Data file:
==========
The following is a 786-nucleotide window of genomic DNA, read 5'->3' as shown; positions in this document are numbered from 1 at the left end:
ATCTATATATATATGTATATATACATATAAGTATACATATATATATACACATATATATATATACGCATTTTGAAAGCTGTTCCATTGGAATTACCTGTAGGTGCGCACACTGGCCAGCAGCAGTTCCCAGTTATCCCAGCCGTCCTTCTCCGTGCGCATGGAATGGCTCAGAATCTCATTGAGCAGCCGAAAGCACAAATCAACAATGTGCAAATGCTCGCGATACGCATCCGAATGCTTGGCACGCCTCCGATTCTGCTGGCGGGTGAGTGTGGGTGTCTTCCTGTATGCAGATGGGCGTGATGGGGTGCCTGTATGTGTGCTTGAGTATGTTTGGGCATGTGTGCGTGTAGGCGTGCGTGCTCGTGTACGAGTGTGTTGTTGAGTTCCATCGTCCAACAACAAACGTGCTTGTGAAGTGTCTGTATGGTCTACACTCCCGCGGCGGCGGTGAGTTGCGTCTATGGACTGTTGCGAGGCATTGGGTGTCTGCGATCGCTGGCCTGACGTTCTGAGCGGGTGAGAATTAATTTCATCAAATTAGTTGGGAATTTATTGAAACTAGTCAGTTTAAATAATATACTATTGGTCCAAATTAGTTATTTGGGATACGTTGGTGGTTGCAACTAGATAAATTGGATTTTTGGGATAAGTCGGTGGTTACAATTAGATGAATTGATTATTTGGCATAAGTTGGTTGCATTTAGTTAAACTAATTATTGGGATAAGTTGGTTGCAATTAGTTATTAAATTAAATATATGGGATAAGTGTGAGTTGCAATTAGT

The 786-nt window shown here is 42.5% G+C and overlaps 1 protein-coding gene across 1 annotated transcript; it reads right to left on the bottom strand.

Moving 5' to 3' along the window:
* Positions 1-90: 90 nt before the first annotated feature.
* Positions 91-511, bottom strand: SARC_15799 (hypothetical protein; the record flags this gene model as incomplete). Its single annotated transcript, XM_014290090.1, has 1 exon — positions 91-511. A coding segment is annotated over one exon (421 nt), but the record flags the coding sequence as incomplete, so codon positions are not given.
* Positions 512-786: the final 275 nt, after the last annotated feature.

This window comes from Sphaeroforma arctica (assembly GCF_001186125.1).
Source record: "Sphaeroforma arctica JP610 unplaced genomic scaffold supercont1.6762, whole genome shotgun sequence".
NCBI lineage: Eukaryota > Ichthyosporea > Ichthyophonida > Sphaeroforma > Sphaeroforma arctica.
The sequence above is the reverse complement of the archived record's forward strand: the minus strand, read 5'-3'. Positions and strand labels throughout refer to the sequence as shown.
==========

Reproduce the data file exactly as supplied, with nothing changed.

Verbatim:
The following is a 786-nucleotide window of genomic DNA, read 5'->3' as shown; positions in this document are numbered from 1 at the left end:
ATCTATATATATATGTATATATACATATAAGTATACATATATATATACACATATATATATATACGCATTTTGAAAGCTGTTCCATTGGAATTACCTGTAGGTGCGCACACTGGCCAGCAGCAGTTCCCAGTTATCCCAGCCGTCCTTCTCCGTGCGCATGGAATGGCTCAGAATCTCATTGAGCAGCCGAAAGCACAAATCAACAATGTGCAAATGCTCGCGATACGCATCCGAATGCTTGGCACGCCTCCGATTCTGCTGGCGGGTGAGTGTGGGTGTCTTCCTGTATGCAGATGGGCGTGATGGGGTGCCTGTATGTGTGCTTGAGTATGTTTGGGCATGTGTGCGTGTAGGCGTGCGTGCTCGTGTACGAGTGTGTTGTTGAGTTCCATCGTCCAACAACAAACGTGCTTGTGAAGTGTCTGTATGGTCTACACTCCCGCGGCGGCGGTGAGTTGCGTCTATGGACTGTTGCGAGGCATTGGGTGTCTGCGATCGCTGGCCTGACGTTCTGAGCGGGTGAGAATTAATTTCATCAAATTAGTTGGGAATTTATTGAAACTAGTCAGTTTAAATAATATACTATTGGTCCAAATTAGTTATTTGGGATACGTTGGTGGTTGCAACTAGATAAATTGGATTTTTGGGATAAGTCGGTGGTTACAATTAGATGAATTGATTATTTGGCATAAGTTGGTTGCATTTAGTTAAACTAATTATTGGGATAAGTTGGTTGCAATTAGTTATTAAATTAAATATATGGGATAAGTGTGAGTTGCAATTAGT

The 786-nt window shown here is 42.5% G+C and overlaps 1 protein-coding gene across 1 annotated transcript; it reads right to left on the bottom strand.

Moving 5' to 3' along the window:
* Positions 1-90: 90 nt before the first annotated feature.
* Positions 91-511, bottom strand: SARC_15799 (hypothetical protein; the record flags this gene model as incomplete). Its single annotated transcript, XM_014290090.1, has 1 exon — positions 91-511. A coding segment is annotated over one exon (421 nt), but the record flags the coding sequence as incomplete, so codon positions are not given.
* Positions 512-786: the final 275 nt, after the last annotated feature.

This window comes from Sphaeroforma arctica (assembly GCF_001186125.1).
Source record: "Sphaeroforma arctica JP610 unplaced genomic scaffold supercont1.6762, whole genome shotgun sequence".
NCBI lineage: Eukaryota > Ichthyosporea > Ichthyophonida > Sphaeroforma > Sphaeroforma arctica.
The sequence above is the reverse complement of the archived record's forward strand: the minus strand, read 5'-3'. Positions and strand labels throughout refer to the sequence as shown.